LONDON - Two former cabinet ministers on Wednesday called for a secret ballot of MPs to decide if Prime Minister Gordon Brown should lead the Labour Party into an election due by June.

The move brought to a head long-simmering discontent over Brown's leadership ahead of an election which the Conservatives are expected to win.

Labour MPs cannot force a leadership race and there is no proviso for a secret ballot under the party's constitution. But the news sent sterling to a session low against the euro and analysts said the uncertainty was bad for gilts and the pound.

The timing was a surprise as many commentators feel it is too late to replace Brown before the election and Labour has started to claw back some ground on the Conservatives in recent opinion polls. There is no obvious successor to Brown.

Many colleagues have expressed their frustration at the way in which this (leadership) question is affecting our political performance, Geoff Hoon and Patricia Hewitt said in a letter to Labour MPs.

We have therefore come to the conclusion that the only way to resolve this issue would be to allow every member to express their view in a secret ballot, they added.

Hoon and Hewitt have served in a variety of government posts. However, Hewitt was planning to stand down at the next election and it is not clear how much support they command among Labour MPs beyond those who have long been critical of Brown.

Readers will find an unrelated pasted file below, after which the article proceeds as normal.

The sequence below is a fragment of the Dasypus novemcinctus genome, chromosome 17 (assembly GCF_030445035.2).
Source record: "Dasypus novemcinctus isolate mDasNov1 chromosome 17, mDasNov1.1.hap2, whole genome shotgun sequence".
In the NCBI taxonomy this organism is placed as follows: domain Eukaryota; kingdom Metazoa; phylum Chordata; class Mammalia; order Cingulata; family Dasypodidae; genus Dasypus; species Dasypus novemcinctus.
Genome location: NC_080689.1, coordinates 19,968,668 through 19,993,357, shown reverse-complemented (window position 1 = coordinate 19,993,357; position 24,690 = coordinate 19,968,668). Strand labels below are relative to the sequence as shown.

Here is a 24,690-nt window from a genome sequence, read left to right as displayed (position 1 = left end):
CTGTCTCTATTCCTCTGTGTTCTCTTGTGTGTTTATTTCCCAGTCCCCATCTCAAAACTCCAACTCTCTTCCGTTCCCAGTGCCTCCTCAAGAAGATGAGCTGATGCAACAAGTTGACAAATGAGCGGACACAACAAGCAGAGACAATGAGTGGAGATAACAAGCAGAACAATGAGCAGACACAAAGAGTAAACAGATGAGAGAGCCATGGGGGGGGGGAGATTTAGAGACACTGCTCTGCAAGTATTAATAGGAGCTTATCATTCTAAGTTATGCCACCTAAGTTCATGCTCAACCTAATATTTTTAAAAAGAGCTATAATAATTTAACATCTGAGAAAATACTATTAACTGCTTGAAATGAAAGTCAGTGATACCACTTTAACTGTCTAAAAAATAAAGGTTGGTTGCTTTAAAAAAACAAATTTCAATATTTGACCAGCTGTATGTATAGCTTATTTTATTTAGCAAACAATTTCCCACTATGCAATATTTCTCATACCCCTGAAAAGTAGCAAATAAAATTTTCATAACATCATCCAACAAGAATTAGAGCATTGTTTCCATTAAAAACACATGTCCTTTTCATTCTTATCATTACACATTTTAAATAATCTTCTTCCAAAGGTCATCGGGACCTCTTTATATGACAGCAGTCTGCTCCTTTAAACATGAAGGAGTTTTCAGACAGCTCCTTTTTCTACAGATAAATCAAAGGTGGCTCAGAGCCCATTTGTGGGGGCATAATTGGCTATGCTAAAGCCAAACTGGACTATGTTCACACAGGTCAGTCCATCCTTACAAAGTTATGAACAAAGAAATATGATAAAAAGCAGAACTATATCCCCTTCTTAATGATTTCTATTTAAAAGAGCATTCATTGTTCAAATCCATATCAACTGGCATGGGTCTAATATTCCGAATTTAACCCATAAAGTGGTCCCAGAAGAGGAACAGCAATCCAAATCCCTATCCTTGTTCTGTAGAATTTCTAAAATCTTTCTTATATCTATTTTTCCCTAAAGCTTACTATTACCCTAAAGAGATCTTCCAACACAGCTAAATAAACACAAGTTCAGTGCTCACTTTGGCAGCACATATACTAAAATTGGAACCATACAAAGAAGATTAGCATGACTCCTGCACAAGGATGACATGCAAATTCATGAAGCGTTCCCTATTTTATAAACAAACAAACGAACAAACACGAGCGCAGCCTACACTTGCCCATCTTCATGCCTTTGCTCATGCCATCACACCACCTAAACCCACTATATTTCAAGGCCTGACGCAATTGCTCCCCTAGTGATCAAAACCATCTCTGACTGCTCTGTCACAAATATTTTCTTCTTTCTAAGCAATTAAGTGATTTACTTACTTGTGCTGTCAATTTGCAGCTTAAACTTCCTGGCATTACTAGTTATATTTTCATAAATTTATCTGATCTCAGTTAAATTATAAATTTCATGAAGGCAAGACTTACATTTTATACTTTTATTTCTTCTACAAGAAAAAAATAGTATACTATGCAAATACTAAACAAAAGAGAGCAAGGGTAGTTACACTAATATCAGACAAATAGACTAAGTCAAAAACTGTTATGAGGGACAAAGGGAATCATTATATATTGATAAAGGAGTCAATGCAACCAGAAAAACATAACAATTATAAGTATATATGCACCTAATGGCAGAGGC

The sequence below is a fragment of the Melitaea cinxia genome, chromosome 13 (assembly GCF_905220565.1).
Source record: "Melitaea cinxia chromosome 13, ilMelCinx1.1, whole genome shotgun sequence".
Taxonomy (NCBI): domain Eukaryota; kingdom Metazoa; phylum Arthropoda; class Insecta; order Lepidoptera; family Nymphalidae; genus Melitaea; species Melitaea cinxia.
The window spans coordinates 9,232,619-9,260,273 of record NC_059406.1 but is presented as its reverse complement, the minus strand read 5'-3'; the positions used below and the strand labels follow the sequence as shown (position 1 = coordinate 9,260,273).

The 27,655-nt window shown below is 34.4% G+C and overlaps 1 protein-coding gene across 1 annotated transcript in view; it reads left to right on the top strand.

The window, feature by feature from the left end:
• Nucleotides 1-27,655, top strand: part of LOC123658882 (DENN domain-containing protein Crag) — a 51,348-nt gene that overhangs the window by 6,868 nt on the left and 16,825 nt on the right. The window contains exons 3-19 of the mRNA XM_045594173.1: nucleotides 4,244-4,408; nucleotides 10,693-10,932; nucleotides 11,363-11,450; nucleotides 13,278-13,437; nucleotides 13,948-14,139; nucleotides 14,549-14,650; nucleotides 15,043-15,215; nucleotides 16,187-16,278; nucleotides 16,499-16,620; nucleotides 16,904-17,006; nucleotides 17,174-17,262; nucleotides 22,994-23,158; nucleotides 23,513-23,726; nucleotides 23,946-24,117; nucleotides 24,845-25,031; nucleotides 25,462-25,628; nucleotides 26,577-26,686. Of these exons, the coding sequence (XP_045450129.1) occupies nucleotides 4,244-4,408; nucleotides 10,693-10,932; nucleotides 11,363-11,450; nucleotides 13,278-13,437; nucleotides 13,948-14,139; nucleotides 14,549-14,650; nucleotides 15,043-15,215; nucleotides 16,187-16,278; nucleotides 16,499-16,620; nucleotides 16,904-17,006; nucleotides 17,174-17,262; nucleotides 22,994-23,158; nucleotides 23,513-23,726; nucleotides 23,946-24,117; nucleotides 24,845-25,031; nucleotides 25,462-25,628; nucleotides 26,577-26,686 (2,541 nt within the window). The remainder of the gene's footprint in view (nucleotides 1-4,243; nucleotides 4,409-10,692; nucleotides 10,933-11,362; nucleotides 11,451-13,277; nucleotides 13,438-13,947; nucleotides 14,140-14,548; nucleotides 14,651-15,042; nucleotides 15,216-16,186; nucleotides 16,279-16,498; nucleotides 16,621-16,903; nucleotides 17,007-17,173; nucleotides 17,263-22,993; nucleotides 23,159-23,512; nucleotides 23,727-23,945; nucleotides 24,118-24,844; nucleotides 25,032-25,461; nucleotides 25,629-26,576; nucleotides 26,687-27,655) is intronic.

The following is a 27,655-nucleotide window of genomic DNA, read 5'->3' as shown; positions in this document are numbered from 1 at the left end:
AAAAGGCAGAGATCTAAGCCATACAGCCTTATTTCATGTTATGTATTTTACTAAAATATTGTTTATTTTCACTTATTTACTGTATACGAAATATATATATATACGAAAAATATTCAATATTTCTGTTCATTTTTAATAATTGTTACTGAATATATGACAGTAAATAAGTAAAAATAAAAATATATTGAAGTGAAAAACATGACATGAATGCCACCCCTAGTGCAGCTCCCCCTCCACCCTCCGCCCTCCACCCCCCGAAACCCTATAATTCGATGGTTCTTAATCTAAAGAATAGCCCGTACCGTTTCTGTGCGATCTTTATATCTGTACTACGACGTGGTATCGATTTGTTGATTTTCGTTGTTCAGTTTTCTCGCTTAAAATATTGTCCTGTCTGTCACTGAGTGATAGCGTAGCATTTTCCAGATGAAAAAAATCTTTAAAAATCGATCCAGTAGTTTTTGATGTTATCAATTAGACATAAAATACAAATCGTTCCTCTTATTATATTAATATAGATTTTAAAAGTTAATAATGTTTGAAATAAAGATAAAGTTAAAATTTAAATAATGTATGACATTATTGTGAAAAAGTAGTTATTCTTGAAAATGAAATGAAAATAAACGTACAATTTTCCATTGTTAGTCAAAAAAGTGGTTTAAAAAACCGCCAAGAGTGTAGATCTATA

The leader of the Labour group in parliament dismissed the call as a sideshow and pointed out that the Labour Party does not select its leaders in this way.
It's not what the Parliamentary Labour Party wants nor frankly what the British public wants, Tony Lloyd, chairman of the parliamentary Labour Party told BBC TV.

Brown served as chancellor for a decade under Tony Blair before replacing him mid-term in 2007.

Brown's critics say he lacks charisma and his ratings have suffered during a deep recession and increasingly bloody campaign in Afghanistan.

The Conservatives, seeking a return to power after 13 years, pressed their calls for a general election as soon as possible.

Ministers are more concerned about saving their own political skin than actually getting Britain out of the monumental mess we are in, said party chairman Eric Pickles.

We cannot go on like this. The only responsible thing the government can do is call a general election.

Political commentators said rebels had fluffed their chance of ousting Brown last June when several ministers, including Hoon, resigned but a rebellion petered out.

Now, in an election year itself, to call for a secret ballot of the parliamentary party, looks hugely self-indulgent by two ministers who are on the downslope themselves in that the best of their career has gone, and I think that is the way the parliamentary party frankly will view this, said Jonathan Tonge, head of politics at Liverpool University.

Economists said markets would be unhappy with more political turbulence.
I would have thought the knee-jerk reaction to this would probably be negative, as there's already uncertainty about the possibility of a hung parliament and the impact that would have on the timing of fiscal consolidation, said Jonathan Loynes, UK economist with Capital Economics.